Write down the conversion price — this is the price at which the preferred shares will be converted to common shares — and you will need to know it if there is an anti-dilution provision.

While preferred stock has a liquidity preference over common stock, VCs may also add a liquidation preference dictating that they must be paid a certain multiple of their original investment before other equity investors are paid.

Also be on the lookout for participation. It isn’t as popular as it once was but it can dilute founder shares. Participation allows investors to earn their liquidation preference and participate in the remaining pool of profits if a sale happens.

Warrants and Dividends

These are sweeteners for the investor. A “warrant” is a type of stock option. It gives the holder the right to buy stock at a specific strike price at some point in the future. “Dividends” are cash paid out of the company’s pocket into the shareholders’.

Dividends are rarely agreed to in VC deals — startups need all the cash they can get and a vampire capita…, er, venture capitalist, sucking the life blood out of the business won’t work out.

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Option pool

Because you run an exciting startup, it is likely easier to motivate and attract good employees with stock options than with straight cash. Everyone loves a lottery ticket. The term sheet will leave aside a percent of the total equity amount to be used as future stock option compensation.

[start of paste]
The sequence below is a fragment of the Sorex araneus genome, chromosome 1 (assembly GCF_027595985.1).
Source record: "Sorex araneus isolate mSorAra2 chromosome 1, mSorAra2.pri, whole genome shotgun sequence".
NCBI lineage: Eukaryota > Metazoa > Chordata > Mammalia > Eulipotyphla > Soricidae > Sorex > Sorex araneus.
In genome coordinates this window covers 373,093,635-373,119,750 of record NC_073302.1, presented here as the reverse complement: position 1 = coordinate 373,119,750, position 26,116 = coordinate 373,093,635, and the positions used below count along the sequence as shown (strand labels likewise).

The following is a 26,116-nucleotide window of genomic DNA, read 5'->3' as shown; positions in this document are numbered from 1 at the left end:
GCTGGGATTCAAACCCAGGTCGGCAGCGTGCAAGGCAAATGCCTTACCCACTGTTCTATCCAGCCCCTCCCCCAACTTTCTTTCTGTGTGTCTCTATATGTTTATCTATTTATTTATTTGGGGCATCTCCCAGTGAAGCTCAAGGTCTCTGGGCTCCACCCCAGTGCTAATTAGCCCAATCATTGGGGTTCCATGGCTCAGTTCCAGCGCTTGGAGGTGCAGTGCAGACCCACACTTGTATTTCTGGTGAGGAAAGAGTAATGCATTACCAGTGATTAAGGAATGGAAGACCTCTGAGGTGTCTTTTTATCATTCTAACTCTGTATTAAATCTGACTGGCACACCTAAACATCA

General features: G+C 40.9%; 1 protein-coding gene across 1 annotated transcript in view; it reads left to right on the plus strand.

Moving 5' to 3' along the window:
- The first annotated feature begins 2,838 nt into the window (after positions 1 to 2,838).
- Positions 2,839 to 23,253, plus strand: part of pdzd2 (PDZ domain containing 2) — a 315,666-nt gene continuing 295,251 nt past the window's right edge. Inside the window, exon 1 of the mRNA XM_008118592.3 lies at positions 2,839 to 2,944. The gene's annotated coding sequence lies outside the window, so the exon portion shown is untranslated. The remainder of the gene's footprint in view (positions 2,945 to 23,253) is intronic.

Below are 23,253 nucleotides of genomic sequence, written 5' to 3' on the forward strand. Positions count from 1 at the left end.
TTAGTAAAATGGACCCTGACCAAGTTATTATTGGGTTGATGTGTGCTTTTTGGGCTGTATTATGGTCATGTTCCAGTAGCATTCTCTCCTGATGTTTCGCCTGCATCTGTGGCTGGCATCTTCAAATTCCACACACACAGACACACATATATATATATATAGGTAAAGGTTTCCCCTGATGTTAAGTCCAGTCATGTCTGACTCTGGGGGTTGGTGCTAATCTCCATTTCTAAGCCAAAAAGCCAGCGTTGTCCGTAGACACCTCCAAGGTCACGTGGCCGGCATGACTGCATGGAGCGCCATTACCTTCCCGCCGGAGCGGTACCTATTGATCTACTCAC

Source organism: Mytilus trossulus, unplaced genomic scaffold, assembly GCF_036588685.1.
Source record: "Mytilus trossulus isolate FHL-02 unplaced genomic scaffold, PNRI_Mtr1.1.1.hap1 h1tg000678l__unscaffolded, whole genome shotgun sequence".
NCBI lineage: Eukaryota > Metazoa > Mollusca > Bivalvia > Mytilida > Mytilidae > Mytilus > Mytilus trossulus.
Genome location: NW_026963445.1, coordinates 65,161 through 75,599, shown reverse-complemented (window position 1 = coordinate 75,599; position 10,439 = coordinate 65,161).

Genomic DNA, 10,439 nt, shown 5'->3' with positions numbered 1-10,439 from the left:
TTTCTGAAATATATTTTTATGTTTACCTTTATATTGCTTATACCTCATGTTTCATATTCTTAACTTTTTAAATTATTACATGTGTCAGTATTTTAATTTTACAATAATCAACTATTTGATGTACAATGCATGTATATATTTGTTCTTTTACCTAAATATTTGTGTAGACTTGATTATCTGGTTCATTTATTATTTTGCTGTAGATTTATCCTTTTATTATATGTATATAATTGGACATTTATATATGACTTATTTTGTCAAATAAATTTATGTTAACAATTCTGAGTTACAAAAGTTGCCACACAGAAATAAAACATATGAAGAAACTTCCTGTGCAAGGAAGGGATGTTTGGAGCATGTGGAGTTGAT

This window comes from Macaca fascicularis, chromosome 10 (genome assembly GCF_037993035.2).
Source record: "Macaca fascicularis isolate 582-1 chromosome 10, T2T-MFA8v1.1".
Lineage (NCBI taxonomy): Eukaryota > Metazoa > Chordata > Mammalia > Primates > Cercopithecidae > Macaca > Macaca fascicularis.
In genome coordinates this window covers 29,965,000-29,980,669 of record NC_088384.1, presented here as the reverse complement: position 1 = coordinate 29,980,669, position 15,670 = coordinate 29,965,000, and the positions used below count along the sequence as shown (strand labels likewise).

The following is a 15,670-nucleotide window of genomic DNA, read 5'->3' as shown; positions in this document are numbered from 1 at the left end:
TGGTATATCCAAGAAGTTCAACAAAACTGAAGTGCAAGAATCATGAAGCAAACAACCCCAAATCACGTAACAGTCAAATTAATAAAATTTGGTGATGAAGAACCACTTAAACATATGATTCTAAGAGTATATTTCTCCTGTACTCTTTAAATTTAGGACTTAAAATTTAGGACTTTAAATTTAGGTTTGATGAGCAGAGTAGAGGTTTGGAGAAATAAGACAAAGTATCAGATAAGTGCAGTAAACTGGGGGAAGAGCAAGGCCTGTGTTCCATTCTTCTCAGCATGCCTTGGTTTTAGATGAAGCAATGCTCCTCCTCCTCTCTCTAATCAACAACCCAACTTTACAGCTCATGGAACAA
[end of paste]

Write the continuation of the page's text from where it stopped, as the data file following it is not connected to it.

The option pool shares will likely come from the founder’s portion of ownership. The bigger the option pool, the easier time you will have attracting top talent; but it also means you end up with less ownership at the end of the day.


If you have a round where the pre-money valuation is less than the post-money valuation of a prior round, the anti-dilution provision ratchets the fund’s conversion price back to the new valuation.

In English, that means if the conversion price of the convertible preferred shares we talked about above goes down in a future round, the VC is protected from their investment being diluted because their conversion price changes to be the same amount.

When a round has a lower valuation than the previous round, it is referred to as a “down round.” Flat rounds are when there is no change, and up rounds are what everyone wants: an increase in value.

Pay to Play